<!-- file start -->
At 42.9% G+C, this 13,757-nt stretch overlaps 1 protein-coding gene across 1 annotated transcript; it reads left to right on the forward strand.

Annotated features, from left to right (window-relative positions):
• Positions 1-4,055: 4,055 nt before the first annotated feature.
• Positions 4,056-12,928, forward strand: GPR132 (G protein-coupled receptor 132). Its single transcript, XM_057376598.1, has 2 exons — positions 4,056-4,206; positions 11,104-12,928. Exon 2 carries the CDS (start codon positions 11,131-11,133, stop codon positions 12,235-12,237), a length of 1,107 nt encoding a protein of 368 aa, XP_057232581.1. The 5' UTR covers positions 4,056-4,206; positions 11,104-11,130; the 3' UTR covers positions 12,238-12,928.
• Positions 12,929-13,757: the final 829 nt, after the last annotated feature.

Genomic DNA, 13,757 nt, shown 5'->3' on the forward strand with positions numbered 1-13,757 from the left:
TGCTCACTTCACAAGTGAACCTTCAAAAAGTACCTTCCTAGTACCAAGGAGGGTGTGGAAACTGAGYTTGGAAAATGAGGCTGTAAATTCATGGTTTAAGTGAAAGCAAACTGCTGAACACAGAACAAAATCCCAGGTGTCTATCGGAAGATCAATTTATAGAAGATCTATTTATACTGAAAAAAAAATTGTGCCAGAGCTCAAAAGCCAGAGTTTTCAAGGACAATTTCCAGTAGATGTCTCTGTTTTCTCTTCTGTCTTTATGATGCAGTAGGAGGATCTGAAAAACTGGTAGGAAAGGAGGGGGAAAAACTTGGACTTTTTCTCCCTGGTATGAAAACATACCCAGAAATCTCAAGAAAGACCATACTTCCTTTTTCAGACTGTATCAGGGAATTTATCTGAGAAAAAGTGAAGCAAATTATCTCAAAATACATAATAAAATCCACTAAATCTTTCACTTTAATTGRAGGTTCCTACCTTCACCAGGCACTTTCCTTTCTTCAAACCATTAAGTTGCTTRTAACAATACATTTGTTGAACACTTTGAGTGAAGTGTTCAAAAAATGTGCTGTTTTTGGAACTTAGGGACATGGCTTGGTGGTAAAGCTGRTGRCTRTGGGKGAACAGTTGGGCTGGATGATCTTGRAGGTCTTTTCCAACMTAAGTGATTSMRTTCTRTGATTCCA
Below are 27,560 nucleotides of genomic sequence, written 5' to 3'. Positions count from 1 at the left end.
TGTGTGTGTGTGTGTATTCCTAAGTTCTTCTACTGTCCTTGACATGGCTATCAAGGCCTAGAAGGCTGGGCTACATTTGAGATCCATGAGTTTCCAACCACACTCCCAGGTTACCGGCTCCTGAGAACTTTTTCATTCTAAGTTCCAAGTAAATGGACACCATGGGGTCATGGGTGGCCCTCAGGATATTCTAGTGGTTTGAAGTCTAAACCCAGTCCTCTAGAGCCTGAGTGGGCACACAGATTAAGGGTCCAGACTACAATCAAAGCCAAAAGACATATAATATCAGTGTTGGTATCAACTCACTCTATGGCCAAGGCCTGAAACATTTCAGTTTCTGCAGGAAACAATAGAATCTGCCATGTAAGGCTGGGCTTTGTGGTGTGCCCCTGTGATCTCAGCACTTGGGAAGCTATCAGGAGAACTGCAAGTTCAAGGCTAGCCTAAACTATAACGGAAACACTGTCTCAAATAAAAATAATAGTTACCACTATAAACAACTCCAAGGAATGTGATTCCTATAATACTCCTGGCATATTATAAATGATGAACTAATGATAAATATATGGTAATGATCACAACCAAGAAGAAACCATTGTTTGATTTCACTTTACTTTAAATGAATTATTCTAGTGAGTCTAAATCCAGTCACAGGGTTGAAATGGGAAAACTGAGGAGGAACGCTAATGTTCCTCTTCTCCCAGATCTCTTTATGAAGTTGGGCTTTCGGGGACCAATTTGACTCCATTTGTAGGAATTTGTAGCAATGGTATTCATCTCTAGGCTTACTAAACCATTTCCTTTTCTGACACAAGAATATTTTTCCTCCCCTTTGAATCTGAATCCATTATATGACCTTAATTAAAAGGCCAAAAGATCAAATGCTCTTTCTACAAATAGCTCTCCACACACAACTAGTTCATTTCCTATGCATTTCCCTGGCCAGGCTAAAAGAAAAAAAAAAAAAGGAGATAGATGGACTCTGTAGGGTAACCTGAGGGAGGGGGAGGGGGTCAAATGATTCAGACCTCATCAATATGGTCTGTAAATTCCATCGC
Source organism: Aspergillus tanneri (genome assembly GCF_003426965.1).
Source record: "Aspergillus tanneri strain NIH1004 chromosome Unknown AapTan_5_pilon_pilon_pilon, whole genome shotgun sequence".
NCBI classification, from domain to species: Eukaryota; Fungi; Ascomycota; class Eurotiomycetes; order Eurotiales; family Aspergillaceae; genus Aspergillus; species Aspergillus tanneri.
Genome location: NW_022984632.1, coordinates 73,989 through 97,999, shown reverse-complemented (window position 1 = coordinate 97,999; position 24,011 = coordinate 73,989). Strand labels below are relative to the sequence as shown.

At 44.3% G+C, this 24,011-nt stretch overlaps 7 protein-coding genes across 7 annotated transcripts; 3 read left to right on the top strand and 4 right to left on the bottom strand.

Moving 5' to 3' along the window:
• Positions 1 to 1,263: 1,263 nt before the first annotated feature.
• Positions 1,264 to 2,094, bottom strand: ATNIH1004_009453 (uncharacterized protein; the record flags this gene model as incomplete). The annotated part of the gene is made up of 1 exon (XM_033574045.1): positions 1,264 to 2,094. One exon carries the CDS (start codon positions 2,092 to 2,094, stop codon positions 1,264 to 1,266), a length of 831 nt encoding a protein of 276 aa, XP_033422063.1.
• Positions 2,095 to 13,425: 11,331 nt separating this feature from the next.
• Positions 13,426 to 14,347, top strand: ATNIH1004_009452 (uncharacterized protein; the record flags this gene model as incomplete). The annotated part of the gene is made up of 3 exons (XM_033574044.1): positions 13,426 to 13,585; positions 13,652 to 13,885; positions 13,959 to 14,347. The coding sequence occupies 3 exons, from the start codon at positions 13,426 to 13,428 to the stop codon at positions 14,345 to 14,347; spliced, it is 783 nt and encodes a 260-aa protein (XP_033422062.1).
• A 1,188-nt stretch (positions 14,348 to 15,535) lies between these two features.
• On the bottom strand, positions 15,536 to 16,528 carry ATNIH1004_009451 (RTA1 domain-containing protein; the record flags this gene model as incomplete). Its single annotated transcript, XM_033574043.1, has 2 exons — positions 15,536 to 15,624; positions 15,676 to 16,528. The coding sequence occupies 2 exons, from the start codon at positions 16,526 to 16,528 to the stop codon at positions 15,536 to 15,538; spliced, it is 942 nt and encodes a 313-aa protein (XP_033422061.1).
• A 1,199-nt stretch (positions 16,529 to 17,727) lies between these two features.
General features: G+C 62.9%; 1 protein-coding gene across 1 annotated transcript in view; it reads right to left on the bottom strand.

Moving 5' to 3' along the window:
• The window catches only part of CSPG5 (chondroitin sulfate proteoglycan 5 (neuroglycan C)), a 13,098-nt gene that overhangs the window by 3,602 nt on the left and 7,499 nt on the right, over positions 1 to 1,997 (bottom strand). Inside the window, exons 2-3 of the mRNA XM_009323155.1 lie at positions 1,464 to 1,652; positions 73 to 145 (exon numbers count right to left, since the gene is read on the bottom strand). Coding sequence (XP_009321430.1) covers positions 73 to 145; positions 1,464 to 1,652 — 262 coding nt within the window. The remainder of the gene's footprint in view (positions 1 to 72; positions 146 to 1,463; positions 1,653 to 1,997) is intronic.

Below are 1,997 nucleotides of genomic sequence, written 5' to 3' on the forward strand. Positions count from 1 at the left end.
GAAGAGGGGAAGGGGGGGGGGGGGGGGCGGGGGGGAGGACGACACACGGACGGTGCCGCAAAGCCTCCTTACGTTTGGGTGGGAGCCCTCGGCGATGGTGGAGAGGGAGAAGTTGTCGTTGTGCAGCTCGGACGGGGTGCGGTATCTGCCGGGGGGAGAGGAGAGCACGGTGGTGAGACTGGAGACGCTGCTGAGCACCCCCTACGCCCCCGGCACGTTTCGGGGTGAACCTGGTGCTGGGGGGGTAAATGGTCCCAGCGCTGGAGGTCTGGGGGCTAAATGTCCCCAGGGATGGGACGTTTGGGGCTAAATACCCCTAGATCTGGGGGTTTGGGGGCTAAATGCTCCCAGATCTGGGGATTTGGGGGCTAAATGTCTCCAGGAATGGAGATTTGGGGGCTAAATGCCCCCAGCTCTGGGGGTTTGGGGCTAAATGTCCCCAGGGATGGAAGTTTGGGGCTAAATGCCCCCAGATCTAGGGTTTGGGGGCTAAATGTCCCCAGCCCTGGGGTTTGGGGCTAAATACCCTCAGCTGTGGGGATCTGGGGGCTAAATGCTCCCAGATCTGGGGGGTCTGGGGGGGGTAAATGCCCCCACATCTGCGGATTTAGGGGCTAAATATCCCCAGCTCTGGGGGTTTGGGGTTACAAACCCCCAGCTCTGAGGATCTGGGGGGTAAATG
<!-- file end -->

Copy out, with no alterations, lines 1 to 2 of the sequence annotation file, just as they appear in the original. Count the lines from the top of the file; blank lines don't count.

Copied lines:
At 42.9% G+C, this 13,757-nt stretch overlaps 1 protein-coding gene across 1 annotated transcript; it reads left to right on the forward strand.

Annotated features, from left to right (window-relative positions):